Less than 40 years ago, Isla Mujeres, the picturesque island off Cancún, Mexico, was not much more than a sliver of sand and rock with more palm trees than people. These days the island is all grown up - there's power on the docks, classy restaurants in town, an aquarium, shopping and everything else a vacationing gringo could want. But in many ways, Isla remains tied to its roots. The laid-back atmosphere suits fishermen just fine, and you don't need anything fancier than a pair of sandals and a Hawaiian shirt to hit the town.
"A lot of guys wanted to go to Cancún so they could get Kentucky Fried Chicken and what not, but I didn't even eat that crap at home! We were more like island guys, those of us who stayed in Isla," says Capt. Gary Stuve, one of the first captains to start fishing the area in the 1970s. "We sort of developed this clique - there was a group that came every year from Texas, then our group from Florida. You'd see the same guys every season. Each night was like a big dock party. One boat would make steaks or fish; another boat would make some vegetables, and you'd just go from boat to boat with your plate. It was great."
As word of the springtime sailfish action spread, boats flocked to the island, bringing anglers and much appreciated tourist dollars. Over time, the fishery expanded and boats started showing up earlier in the year. Crews happened upon huge populations of sailfish balling bait in January and February some 20 to 40 miles north of the island. Boats started tallying incredible numbers, with some catching more than a 100 sails in a single day. This kind of action brought more boats, and the island continued to develop.
Where It All Began
The first group of American anglers to discover Isla Mujeres came from Texas. Stewart Campbell, a well-known blue marlin fisherman from Houston, had roomed with Guillermo Freitag white attending the University of Texas. Freitag's family lived in Mexico and owned the Jose Cuervo brand of tequila. As an avid diver, Freitag spent time exploring various areas of Mexico. On an early visit to Isla, he befriended Enrique Lima, a local, whose father, Jose de Jesus Lima, worked as the minister of tourism and was trying to develop Cancún and Isla as tourist destinations. Freitag told Campbell of Isla's diverse and untapped fishery, namely the billfish action just a few miles off the coast.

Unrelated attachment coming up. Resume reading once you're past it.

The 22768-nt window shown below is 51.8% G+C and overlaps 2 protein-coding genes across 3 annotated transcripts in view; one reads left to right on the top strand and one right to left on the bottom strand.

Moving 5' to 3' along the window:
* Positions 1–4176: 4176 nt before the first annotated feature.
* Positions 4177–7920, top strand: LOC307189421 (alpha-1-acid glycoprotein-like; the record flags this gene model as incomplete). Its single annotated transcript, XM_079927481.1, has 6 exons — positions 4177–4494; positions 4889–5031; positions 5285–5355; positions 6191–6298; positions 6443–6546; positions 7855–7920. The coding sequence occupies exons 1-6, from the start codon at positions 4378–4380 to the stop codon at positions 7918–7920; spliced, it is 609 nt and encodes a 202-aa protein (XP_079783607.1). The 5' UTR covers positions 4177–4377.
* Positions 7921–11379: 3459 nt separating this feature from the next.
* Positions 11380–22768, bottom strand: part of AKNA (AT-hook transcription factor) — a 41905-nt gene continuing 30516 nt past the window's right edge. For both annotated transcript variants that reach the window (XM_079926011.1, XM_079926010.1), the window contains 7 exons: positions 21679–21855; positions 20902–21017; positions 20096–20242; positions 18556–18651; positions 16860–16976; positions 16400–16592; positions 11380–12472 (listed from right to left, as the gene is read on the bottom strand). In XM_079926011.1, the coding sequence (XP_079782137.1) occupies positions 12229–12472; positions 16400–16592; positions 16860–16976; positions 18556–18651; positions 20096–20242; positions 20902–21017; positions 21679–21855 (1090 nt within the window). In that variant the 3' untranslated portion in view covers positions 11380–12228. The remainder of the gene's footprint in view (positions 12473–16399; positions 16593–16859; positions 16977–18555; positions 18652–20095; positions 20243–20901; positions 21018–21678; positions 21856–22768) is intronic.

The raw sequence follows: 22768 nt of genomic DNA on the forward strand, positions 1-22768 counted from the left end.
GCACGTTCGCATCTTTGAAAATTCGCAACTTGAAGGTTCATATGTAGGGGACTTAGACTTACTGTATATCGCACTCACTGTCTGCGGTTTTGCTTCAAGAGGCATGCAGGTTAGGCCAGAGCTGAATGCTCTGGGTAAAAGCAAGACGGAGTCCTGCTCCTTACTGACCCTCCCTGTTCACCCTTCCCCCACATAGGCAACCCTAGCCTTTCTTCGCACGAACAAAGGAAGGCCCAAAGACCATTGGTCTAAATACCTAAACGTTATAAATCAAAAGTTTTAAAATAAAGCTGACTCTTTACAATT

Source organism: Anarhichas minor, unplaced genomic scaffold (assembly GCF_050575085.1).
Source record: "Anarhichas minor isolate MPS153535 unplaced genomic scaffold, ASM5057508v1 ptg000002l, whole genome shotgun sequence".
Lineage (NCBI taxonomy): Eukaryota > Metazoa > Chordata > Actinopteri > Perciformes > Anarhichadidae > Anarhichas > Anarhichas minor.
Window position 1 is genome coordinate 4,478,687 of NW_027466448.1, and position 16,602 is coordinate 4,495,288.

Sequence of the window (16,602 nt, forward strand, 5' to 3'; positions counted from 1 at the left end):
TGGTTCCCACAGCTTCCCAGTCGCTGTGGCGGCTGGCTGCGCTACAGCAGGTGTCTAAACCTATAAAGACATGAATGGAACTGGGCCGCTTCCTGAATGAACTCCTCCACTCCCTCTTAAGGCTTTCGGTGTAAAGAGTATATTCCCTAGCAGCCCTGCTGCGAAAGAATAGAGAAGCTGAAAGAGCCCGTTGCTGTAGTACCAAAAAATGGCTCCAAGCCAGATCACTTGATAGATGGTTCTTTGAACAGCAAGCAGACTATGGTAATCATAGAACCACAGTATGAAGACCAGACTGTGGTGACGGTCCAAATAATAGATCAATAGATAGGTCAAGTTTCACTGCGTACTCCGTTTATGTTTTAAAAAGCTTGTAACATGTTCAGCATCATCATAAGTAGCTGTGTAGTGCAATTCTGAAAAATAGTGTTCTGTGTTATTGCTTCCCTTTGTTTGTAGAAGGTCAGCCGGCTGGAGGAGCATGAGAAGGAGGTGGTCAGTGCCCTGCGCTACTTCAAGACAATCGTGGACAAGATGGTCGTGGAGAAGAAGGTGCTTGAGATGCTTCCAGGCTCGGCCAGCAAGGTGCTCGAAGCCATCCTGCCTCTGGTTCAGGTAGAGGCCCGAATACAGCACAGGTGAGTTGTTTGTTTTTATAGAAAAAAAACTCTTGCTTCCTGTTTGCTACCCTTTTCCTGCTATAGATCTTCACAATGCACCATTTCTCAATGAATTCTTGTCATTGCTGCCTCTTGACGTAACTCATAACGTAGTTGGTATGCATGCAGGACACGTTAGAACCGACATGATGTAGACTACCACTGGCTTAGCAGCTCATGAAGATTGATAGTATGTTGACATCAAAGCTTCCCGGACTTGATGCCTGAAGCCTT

"My brothers and I would fish north of the island on a 56-foot steel-hulled boat called Tatich," Lima says. "We knew the sails were here. We'd start seeing them the last week of March, and the fishing would last through May. At the end of May we'd see blue and white marlin as well. We'd see all three species - it became a great place and time to catch a grand slam."
Always in search of new blue marlin grounds, Campbell looked at a chart of the area with his longtime friend and legendary Texas angler Walter Fondren. The pair decided that the island could very well be home to the big blues they sought. So, they decided to fly down and explore. At the time, Cozumel Island to the south was already flourishing as a sailfish destination.
"Walter and I were trying to learn offshore fishing and were looking at how the straits and current run off Isla Mujeres," Campbell says. "We went down looking for blue marlin. At that time, to get to Isla from Houston we had to go to New Orleans and from there to Cozumel. We'd overnight in Cozumel and fly into Isla on a small plane." In those days Cancún was little more than a beach - no international airport existed, and the ferry over to Isla could only carry one car.
The Texans arrived in 1971 when very few cars existed on the island. At the time the Lima family owned the island's largest hotel, an 80-room Sheraton, which opened in 1964.
"It was an idyllic place," Fondren recalls. "There weren't any resorts on the island back then like you'd find in the States. We'd eat in town at the local restaurants. It was a fun experience."
Although the big blues didn't surface, they did find a burgeoning sailfishery, and Fondren decided to bring down his own boat the following season, a 38 Hatteras named Tsunami. With a cockpit full of fuel drums, and even more fuel stored in removable tanks in the engine room, Fondren's crew departed Port O'Connor for Mexico. Navigating with just a compass and charts, they hugged the Mexican coastline rather than cruising across the Gulf's deepwater canyons.
"We tied up at the Navy dock that first year," Fondren says. "It was the only place to dock. Enrique had some property in town, and we decided to build a dock for the next season. It worked out pretty well."
"That's when the adventure started," Lima says. "The dock then was 30 meters long with enough space for four boats per side."
Enrique's Dock, as it came to be called, served as the epicenter for the visiting boats and fishermen, a service it still provides today.